You might say it is just another statistic in the mass of them listed under the Premier League propensity for panic but this one demands an asterisk. And as it is placed against the name of Martin O'Neill make it a big one.
Sunderland's American owner Ellis Short, who has not been niggardly in his financial support of the club, will no doubt say that he has fired O'Neill for the same reason he disposed of Roy Keane and Steve Bruce.
It is that he had a large investment to protect and that in all of football no change of circumstances is more perilous than relegation from the Premier League. Not even, Short rather astoundingly seems to believe, the appointment of the ultimately volatile Paolo Di Canio.
However, in parting with O'Neill after just 16 months the serially frustrated owner has surely had his most convulsive moment. This time, as that asterisk must declare, he has parted with one of the most outstanding football men of his generation.
Yes, it is true there is no question that Sunderland's situation had become critical even before Manchester United's 1-0 victory pushed them to the lip of the drop zone, a fate that might just have been eased by the presence of O'Neill's key forward, the injured Steven Fletcher, in a more boisterous second-half performance. But what the American is saying is that O'Neill, with seven games left, is no longer the best available man to protect his club's status.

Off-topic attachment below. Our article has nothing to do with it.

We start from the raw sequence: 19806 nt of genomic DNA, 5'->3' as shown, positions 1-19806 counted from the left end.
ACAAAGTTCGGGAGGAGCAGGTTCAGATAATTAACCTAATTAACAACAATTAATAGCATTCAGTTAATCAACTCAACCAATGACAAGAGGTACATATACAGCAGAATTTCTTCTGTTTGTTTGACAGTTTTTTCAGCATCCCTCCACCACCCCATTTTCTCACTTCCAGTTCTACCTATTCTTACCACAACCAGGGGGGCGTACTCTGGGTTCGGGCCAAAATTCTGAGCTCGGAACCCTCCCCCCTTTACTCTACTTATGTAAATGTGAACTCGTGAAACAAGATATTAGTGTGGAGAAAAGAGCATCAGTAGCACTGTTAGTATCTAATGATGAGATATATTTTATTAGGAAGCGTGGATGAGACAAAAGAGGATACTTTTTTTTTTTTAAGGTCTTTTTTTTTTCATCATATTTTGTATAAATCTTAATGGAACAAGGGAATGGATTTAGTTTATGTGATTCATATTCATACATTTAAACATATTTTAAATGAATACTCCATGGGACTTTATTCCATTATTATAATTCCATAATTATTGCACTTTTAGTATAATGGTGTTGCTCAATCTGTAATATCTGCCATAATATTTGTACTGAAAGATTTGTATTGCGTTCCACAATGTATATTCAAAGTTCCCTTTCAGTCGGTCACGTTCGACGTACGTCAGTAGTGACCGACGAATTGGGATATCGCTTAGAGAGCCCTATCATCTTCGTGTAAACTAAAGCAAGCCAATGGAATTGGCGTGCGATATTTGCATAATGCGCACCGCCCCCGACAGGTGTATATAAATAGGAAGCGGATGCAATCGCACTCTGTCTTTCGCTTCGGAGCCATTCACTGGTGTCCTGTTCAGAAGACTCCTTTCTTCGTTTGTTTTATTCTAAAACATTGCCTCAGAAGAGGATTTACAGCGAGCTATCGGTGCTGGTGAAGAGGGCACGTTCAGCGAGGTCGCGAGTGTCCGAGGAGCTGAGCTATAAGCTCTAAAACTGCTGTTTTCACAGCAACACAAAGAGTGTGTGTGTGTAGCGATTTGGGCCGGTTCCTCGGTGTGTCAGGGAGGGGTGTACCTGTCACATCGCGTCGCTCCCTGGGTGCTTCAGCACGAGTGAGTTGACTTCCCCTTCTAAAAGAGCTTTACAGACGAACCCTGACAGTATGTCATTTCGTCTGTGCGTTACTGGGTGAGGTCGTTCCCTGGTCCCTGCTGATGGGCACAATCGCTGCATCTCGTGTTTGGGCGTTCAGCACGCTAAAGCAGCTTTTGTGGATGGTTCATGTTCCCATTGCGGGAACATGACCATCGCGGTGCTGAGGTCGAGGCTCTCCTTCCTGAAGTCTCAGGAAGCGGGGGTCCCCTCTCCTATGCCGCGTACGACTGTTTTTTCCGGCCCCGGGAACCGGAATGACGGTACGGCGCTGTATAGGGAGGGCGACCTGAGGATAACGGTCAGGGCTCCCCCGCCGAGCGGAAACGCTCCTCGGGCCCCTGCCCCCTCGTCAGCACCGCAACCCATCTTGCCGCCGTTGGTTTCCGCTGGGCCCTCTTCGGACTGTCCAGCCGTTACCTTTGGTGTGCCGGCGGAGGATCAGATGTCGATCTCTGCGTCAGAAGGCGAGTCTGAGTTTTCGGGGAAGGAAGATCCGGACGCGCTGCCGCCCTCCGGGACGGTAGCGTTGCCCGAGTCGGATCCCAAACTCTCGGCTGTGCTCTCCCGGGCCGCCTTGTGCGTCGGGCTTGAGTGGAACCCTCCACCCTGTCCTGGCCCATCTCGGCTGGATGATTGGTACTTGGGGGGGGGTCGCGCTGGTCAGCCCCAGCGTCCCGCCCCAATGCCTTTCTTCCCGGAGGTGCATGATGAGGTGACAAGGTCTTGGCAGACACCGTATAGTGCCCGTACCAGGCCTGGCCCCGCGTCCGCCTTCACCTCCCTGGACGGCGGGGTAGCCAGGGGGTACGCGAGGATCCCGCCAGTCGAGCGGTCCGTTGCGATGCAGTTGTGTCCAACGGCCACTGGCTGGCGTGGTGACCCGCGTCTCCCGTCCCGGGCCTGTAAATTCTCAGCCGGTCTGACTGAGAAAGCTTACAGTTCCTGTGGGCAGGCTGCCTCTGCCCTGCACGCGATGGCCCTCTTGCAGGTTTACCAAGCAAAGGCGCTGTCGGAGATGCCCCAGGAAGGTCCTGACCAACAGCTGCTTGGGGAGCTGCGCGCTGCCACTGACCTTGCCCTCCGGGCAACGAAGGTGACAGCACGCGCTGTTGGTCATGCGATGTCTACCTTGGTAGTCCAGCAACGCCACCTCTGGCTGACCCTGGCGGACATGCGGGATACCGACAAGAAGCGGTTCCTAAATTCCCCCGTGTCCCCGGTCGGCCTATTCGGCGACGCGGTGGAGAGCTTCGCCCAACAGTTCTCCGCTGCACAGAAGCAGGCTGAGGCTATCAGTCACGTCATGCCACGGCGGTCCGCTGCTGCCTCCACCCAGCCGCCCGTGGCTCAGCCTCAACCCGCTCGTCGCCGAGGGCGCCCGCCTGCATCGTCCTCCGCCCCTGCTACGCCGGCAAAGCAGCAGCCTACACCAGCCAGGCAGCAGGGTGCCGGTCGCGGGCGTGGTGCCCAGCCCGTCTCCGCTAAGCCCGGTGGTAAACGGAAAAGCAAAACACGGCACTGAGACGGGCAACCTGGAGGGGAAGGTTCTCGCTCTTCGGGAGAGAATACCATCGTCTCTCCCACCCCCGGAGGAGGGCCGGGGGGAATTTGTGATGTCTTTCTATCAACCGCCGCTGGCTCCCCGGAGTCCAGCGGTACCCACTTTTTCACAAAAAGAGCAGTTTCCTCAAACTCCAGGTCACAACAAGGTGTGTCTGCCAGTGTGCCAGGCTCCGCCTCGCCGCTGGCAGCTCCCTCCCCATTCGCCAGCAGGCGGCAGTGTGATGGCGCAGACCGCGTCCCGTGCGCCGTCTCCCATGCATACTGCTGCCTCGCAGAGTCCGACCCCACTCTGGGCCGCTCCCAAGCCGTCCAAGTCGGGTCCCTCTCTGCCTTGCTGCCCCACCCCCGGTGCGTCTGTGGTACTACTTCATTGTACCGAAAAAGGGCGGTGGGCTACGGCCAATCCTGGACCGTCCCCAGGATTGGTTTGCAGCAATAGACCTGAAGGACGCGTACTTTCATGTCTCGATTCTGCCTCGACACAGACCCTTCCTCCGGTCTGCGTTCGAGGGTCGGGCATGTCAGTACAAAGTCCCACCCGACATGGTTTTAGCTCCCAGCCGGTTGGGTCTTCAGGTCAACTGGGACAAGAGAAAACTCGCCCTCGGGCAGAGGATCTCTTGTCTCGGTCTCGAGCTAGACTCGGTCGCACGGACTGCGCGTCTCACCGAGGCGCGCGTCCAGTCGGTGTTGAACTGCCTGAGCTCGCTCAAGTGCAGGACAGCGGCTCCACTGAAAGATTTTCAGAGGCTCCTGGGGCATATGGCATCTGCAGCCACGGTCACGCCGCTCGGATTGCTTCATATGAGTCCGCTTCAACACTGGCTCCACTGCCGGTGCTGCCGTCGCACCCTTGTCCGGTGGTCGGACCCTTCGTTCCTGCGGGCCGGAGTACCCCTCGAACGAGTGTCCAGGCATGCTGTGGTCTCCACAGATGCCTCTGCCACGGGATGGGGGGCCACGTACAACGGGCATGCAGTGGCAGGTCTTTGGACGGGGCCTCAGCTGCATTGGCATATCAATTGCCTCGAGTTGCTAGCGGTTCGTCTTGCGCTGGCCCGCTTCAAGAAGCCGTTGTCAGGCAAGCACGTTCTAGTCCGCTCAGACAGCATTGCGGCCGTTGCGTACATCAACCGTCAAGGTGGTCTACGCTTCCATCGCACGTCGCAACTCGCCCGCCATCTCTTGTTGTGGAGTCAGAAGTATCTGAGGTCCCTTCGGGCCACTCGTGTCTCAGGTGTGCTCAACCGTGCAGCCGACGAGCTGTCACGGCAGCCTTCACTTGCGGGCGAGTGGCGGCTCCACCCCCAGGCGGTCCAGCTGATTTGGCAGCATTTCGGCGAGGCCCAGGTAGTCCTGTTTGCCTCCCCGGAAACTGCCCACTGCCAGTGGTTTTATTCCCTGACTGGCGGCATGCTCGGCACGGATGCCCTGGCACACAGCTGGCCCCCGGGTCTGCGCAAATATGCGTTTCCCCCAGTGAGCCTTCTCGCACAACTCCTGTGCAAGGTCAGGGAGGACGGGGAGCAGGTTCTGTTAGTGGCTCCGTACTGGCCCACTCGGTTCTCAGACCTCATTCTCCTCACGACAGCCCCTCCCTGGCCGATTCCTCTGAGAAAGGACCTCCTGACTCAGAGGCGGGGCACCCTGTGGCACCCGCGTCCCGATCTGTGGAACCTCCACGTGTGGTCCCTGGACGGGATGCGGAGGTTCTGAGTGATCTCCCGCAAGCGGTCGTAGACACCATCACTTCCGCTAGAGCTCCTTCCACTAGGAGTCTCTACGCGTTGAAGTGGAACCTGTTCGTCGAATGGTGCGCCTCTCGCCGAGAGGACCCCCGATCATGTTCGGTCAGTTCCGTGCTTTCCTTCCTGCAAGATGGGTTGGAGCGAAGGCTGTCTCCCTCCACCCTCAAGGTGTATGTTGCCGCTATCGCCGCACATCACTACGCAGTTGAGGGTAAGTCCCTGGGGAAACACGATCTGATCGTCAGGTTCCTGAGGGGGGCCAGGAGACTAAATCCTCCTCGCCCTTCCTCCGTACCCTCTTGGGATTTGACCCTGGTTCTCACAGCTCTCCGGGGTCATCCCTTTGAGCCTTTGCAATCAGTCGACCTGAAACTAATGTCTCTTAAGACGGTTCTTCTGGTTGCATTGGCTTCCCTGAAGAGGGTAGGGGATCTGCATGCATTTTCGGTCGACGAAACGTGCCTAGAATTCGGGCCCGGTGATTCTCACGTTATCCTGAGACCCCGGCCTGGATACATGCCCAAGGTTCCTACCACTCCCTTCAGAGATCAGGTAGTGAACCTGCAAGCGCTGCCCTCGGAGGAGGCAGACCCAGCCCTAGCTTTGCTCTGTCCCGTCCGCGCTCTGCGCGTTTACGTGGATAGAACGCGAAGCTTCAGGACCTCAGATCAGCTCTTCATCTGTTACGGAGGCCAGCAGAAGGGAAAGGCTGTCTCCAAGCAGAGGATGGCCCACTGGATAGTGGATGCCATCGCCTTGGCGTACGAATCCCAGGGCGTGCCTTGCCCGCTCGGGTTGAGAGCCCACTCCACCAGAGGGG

It is the American's money and his call but the briefest examination of O'Neill's record says it is an extremely big one. Big? It becomes huge as Di Canio's candidacy, in which some success at Swindon Town has to be balanced against a record of uncharted and often quite bizarre behaviour, carries him into O'Neill's old chair.
Indeed, if you do not believe that the Irishman has in the course of a few months lost all those qualities that for so long underpinned a career that always promised great distinction, there is reason to believe that the Sunderland decision is somewhat on the wild side of rash.